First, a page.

By Jordan Melnick — Medill News Service
President Obama can’t catch a break lately.
As if he didn’t have enough to worry about with one war winding down, another ramping up and a recession doing one or the other depending on the day (or economic report). Now comes Gates-gate – the arrest of prominent black intellectual Henry Louis Gates, Jr. on his Cambridge front lawn by a white police officer that has (predictably) ignited a race skirmish.
To quell the situation, Obama – after inflaming tensions further by accusing the Cambridge police of “acting stupidly” – invited both Gates and the officer, James Crowley, to the White House for a reconciliatory beer. A smart quick-fix, one would think, cleverly designed to keep the controversy from derailing health care reform, which polls show is losing public support.
Seems the President took beer recommendations from his guests and no American brews made the list. Gates prefers Red Stripe, Crowley likes Blue Moon, and Obama’s brew of choice is Bud Light, according to a Wall Street Journal article. (A glass-half-full patriot might note that the drinking party was two-thirds of the way to the colors of the American flag. If only the president had opted for a white ale. )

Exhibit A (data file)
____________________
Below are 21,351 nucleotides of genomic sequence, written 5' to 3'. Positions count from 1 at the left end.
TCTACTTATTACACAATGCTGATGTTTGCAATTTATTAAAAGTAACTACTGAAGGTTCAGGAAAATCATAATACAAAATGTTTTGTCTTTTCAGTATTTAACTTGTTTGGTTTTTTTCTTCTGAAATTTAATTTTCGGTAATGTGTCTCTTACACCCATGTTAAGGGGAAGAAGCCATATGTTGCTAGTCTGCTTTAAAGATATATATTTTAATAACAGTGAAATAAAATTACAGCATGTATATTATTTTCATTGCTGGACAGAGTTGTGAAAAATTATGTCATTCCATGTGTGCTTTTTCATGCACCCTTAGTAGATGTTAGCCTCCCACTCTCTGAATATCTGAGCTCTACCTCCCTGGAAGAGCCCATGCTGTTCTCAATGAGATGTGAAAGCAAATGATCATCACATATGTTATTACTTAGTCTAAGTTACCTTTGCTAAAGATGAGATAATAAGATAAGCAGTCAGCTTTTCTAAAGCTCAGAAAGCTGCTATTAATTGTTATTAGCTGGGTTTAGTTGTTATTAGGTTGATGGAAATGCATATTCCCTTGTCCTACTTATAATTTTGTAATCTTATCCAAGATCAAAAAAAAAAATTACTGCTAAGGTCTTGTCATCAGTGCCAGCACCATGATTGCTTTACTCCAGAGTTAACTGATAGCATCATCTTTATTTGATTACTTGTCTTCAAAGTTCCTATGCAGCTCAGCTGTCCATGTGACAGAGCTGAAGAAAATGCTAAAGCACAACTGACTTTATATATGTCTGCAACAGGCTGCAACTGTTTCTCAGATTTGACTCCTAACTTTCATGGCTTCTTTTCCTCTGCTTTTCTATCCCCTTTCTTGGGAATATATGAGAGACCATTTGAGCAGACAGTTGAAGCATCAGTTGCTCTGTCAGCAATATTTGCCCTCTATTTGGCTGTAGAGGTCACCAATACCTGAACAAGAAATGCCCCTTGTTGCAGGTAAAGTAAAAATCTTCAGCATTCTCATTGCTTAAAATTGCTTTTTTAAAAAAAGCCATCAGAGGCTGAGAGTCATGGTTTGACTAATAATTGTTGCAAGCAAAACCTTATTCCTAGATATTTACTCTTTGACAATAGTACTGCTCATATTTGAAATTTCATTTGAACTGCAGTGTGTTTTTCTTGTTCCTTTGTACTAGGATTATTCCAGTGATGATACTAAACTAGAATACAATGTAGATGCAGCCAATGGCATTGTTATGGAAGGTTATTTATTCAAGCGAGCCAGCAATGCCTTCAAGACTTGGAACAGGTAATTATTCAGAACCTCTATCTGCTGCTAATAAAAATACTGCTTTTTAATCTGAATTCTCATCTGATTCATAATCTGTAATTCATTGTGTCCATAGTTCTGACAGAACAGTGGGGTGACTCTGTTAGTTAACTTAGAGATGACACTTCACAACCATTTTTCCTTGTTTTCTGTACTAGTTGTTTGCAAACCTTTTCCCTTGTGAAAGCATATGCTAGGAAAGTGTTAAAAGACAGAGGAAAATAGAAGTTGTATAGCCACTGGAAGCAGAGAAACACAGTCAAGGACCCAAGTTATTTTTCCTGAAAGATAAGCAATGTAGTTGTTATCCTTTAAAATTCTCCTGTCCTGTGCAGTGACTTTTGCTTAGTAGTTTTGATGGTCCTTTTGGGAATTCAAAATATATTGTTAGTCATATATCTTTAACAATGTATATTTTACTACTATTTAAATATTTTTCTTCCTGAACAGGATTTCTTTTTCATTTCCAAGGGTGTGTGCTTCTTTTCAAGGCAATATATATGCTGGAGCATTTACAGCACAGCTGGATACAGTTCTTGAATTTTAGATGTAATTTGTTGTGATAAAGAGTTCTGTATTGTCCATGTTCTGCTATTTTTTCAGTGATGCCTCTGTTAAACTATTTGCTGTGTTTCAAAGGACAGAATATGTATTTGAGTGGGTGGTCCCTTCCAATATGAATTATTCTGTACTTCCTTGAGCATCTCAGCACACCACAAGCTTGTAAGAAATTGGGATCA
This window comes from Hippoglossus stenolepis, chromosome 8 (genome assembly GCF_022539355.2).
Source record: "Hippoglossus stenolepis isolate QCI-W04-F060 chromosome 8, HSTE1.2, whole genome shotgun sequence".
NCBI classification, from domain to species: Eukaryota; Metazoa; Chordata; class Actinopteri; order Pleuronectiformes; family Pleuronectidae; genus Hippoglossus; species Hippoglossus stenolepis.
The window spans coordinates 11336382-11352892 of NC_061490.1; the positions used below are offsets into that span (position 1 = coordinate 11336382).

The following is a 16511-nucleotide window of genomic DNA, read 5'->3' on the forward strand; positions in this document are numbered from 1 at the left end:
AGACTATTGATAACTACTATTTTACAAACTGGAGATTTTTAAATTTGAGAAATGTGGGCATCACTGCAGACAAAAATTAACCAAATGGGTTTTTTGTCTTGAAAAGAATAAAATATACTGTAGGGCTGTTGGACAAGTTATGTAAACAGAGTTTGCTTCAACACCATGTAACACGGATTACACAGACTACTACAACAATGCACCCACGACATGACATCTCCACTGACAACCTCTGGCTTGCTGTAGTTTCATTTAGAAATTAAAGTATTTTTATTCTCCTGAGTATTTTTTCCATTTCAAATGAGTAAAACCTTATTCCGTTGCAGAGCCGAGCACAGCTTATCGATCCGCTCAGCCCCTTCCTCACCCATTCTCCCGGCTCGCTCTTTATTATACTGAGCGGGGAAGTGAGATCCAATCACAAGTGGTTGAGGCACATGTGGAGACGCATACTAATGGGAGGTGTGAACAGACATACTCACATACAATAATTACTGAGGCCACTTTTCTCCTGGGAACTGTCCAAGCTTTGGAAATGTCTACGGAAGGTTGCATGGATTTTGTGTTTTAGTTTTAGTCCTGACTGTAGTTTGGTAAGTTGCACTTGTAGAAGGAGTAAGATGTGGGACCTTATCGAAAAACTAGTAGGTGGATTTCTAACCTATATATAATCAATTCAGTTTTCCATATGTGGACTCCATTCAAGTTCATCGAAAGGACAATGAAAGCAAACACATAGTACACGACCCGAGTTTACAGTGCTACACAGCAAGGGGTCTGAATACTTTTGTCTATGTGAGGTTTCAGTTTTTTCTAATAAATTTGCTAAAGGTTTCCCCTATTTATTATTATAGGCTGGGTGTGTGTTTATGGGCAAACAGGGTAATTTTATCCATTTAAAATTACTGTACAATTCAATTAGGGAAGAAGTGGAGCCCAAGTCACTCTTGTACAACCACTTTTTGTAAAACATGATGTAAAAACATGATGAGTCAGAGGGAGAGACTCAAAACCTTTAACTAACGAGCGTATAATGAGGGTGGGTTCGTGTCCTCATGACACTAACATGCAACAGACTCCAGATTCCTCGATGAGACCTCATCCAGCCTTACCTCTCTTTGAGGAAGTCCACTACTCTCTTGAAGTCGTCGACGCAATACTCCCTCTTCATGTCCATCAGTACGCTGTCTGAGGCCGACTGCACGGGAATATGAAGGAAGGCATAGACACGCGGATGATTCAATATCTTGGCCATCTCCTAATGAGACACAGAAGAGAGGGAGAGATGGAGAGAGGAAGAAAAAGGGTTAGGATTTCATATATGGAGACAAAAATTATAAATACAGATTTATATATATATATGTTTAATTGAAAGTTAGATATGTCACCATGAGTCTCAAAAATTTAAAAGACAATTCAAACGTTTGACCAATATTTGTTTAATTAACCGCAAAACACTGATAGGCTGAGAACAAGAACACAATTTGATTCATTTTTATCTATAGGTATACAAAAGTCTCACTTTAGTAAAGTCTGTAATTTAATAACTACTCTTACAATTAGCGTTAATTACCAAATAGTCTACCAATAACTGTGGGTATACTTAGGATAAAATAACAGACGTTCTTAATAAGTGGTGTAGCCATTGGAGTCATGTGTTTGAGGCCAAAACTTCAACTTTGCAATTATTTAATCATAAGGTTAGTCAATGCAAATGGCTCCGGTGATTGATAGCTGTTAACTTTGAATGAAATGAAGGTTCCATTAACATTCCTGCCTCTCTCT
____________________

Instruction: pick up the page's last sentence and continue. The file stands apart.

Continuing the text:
The problem is that all three beers are products of foreign companies. Red Stripe is brewed by London-based Diageo PLC [[DEO]]. Blue Moon is sold by a joint venture in which London-based SABMiller has a majority stake.
And Bud Light? It is made by Anheuser-Busch — which is now known as Anseuser-Busch InBev NV after getting bought last year by the giant Belgian-Brazilian company.
Now American breweries are up in arms. “We would hope they would pick a family-owned, American beer to lubricate the conversation,” said a spokesman for Sierra Nevada Brewing Co., a California-based beer maker, in the WSJ article. Jim Koch, whose Boston Beer Co. [[SAM]] makes Samuel Adams, lamented “the foreign domination of something so basic and important to our culture as beer.”
So, now Obama has something else on his plate (in his glass?) to distract from the myriad problems at hand. Many would need a beer to handle this much stress.